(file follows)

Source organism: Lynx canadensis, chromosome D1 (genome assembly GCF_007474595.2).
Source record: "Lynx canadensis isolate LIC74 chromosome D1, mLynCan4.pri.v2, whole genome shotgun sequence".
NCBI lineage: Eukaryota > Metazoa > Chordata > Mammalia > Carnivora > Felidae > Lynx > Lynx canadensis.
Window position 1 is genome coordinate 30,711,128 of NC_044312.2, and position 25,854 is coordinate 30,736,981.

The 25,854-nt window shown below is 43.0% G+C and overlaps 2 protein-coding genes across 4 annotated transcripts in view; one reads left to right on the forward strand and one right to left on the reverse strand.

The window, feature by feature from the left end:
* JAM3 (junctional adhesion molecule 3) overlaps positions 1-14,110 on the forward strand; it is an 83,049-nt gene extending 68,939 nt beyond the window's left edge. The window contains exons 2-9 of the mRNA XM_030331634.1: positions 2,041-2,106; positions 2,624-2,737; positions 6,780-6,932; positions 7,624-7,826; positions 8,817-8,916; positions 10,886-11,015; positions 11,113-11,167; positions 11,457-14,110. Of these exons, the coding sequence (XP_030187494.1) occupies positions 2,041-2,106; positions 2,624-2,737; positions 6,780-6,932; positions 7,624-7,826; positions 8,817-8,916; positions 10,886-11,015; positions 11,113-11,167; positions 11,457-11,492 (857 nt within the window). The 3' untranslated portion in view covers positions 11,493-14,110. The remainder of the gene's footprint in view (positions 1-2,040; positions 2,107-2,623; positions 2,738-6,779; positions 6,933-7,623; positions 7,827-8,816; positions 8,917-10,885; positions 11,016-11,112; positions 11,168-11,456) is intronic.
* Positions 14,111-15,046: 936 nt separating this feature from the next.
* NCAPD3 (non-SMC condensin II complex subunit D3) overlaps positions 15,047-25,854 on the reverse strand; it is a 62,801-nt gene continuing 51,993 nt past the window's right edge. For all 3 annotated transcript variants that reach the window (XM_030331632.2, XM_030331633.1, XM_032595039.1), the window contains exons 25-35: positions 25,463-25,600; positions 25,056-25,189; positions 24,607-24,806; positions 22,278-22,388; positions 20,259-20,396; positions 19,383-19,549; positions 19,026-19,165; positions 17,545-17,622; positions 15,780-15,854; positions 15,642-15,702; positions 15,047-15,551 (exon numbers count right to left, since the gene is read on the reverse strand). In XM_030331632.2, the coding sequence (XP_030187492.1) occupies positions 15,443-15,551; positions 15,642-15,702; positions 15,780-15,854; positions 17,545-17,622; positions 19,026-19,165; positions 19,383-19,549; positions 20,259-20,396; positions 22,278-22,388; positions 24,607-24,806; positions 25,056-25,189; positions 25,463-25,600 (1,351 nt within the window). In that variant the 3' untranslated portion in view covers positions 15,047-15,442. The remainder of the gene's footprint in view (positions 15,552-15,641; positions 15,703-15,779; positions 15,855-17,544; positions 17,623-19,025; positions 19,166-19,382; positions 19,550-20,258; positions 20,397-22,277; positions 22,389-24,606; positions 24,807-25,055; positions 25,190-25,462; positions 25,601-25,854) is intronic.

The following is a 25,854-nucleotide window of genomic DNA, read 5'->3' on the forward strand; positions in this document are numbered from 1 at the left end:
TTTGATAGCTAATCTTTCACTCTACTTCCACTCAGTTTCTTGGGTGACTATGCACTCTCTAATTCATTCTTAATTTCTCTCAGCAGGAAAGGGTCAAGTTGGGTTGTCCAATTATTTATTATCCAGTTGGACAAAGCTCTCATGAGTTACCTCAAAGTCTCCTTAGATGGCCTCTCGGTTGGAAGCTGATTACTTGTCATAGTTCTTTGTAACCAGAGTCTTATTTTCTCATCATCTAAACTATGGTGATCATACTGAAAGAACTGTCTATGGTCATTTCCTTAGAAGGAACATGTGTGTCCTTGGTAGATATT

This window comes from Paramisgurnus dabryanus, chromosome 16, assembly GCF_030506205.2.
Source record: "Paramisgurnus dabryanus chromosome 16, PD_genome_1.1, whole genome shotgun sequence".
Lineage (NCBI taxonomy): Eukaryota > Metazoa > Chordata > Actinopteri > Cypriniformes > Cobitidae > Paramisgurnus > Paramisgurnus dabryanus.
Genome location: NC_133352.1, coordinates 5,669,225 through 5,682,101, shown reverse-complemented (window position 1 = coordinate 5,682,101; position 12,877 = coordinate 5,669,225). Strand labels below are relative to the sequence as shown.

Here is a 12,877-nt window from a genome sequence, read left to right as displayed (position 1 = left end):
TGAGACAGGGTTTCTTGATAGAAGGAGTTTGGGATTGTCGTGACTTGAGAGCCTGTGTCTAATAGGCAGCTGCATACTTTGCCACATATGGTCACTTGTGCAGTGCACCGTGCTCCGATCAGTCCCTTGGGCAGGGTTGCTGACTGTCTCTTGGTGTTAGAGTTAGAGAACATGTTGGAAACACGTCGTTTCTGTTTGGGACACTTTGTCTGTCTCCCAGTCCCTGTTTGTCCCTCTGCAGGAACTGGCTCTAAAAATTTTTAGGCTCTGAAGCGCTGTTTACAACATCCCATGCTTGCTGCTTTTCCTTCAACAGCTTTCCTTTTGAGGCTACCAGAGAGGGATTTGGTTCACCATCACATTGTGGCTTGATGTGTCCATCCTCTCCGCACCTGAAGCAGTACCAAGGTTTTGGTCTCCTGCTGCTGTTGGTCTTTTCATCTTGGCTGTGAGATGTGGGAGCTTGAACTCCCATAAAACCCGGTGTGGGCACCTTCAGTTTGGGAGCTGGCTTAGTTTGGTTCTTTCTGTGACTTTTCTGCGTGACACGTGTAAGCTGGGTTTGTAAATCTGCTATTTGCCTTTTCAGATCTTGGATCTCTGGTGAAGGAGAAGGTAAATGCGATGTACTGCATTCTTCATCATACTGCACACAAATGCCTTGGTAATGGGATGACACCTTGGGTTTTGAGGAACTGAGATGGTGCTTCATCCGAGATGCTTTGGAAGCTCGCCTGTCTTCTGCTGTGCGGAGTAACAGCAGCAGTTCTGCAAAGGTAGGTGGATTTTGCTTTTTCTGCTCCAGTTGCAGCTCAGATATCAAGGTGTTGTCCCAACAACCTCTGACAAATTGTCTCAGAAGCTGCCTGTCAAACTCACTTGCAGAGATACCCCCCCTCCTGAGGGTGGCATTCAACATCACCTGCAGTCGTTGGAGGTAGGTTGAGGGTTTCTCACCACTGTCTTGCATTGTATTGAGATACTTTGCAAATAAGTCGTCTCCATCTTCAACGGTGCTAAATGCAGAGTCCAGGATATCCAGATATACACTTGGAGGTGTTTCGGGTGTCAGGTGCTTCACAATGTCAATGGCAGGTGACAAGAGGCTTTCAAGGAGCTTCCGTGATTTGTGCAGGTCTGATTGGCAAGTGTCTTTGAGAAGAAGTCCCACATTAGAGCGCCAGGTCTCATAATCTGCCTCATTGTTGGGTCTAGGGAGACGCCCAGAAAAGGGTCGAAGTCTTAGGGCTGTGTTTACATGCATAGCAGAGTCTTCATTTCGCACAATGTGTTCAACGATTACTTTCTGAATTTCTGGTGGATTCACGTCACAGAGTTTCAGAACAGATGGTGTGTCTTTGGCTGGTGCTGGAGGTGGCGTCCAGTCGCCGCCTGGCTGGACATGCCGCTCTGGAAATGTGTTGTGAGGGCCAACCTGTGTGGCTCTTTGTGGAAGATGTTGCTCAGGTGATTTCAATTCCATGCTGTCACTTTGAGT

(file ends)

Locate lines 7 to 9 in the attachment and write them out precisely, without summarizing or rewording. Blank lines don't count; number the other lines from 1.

* JAM3 (junctional adhesion molecule 3) overlaps positions 1-14,110 on the forward strand; it is an 83,049-nt gene extending 68,939 nt beyond the window's left edge. The window contains exons 2-9 of the mRNA XM_030331634.1: positions 2,041-2,106; positions 2,624-2,737; positions 6,780-6,932; positions 7,624-7,826; positions 8,817-8,916; positions 10,886-11,015; positions 11,113-11,167; positions 11,457-14,110. Of these exons, the coding sequence (XP_030187494.1) occupies positions 2,041-2,106; positions 2,624-2,737; positions 6,780-6,932; positions 7,624-7,826; positions 8,817-8,916; positions 10,886-11,015; positions 11,113-11,167; positions 11,457-11,492 (857 nt within the window). The 3' untranslated portion in view covers positions 11,493-14,110. The remainder of the gene's footprint in view (positions 1-2,040; positions 2,107-2,623; positions 2,738-6,779; positions 6,933-7,623; positions 7,827-8,816; positions 8,917-10,885; positions 11,016-11,112; positions 11,168-11,456) is intronic.
* Positions 14,111-15,046: 936 nt separating this feature from the next.
* NCAPD3 (non-SMC condensin II complex subunit D3) overlaps positions 15,047-25,854 on the reverse strand; it is a 62,801-nt gene continuing 51,993 nt past the window's right edge. For all 3 annotated transcript variants that reach the window (XM_030331632.2, XM_030331633.1, XM_032595039.1), the window contains exons 25-35: positions 25,463-25,600; positions 25,056-25,189; positions 24,607-24,806; positions 22,278-22,388; positions 20,259-20,396; positions 19,383-19,549; positions 19,026-19,165; positions 17,545-17,622; positions 15,780-15,854; positions 15,642-15,702; positions 15,047-15,551 (exon numbers count right to left, since the gene is read on the reverse strand). In XM_030331632.2, the coding sequence (XP_030187492.1) occupies positions 15,443-15,551; positions 15,642-15,702; positions 15,780-15,854; positions 17,545-17,622; positions 19,026-19,165; positions 19,383-19,549; positions 20,259-20,396; positions 22,278-22,388; positions 24,607-24,806; positions 25,056-25,189; positions 25,463-25,600 (1,351 nt within the window). In that variant the 3' untranslated portion in view covers positions 15,047-15,442. The remainder of the gene's footprint in view (positions 15,552-15,641; positions 15,703-15,779; positions 15,855-17,544; positions 17,623-19,025; positions 19,166-19,382; positions 19,550-20,258; positions 20,397-22,277; positions 22,389-24,606; positions 24,807-25,055; positions 25,190-25,462; positions 25,601-25,854) is intronic.